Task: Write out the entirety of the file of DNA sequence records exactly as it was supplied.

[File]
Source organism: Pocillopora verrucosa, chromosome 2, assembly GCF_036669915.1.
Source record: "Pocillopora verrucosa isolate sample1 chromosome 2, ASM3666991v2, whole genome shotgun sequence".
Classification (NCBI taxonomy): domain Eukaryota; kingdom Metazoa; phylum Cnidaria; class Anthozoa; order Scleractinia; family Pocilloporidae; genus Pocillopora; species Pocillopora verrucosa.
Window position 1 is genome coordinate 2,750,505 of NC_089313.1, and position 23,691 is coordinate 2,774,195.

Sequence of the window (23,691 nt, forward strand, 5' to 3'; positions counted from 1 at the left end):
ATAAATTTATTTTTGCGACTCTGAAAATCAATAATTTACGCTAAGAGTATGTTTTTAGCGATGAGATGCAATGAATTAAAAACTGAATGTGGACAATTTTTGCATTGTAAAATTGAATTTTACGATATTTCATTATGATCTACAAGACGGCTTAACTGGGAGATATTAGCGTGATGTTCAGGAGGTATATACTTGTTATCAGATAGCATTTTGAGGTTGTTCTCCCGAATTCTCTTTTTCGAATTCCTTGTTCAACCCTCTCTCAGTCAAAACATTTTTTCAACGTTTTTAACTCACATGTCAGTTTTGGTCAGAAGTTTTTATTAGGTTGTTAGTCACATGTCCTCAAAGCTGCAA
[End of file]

Source organism: Pocillopora verrucosa, chromosome 2, assembly GCF_036669915.1.
Source record: "Pocillopora verrucosa isolate sample1 chromosome 2, ASM3666991v2, whole genome shotgun sequence".
Classification (NCBI taxonomy): domain Eukaryota; kingdom Metazoa; phylum Cnidaria; class Anthozoa; order Scleractinia; family Pocilloporidae; genus Pocillopora; species Pocillopora verrucosa.
Window position 1 is genome coordinate 2,750,505 of NC_089313.1, and position 23,691 is coordinate 2,774,195.

Sequence of the window (23,691 nt, forward strand, 5' to 3'; positions counted from 1 at the left end):
ATAAATTTATTTTTGCGACTCTGAAAATCAATAATTTACGCTAAGAGTATGTTTTTAGCGATGAGATGCAATGAATTAAAAACTGAATGTGGACAATTTTTGCATTGTAAAATTGAATTTTACGATATTTCATTATGATCTACAAGACGGCTTAACTGGGAGATATTAGCGTGATGTTCAGGAGGTATATACTTGTTATCAGATAGCATTTTGAGGTTGTTCTCCCGAATTCTCTTTTTCGAATTCCTTGTTCAACCCTCTCTCAGTCAAAACATTTTTTCAACGTTTTTAACTCACATGTCAGTTTTGGTCAGAAGTTTTTATTAGGTTGTTAGTCACATGTCCTCAAAGCTGCAA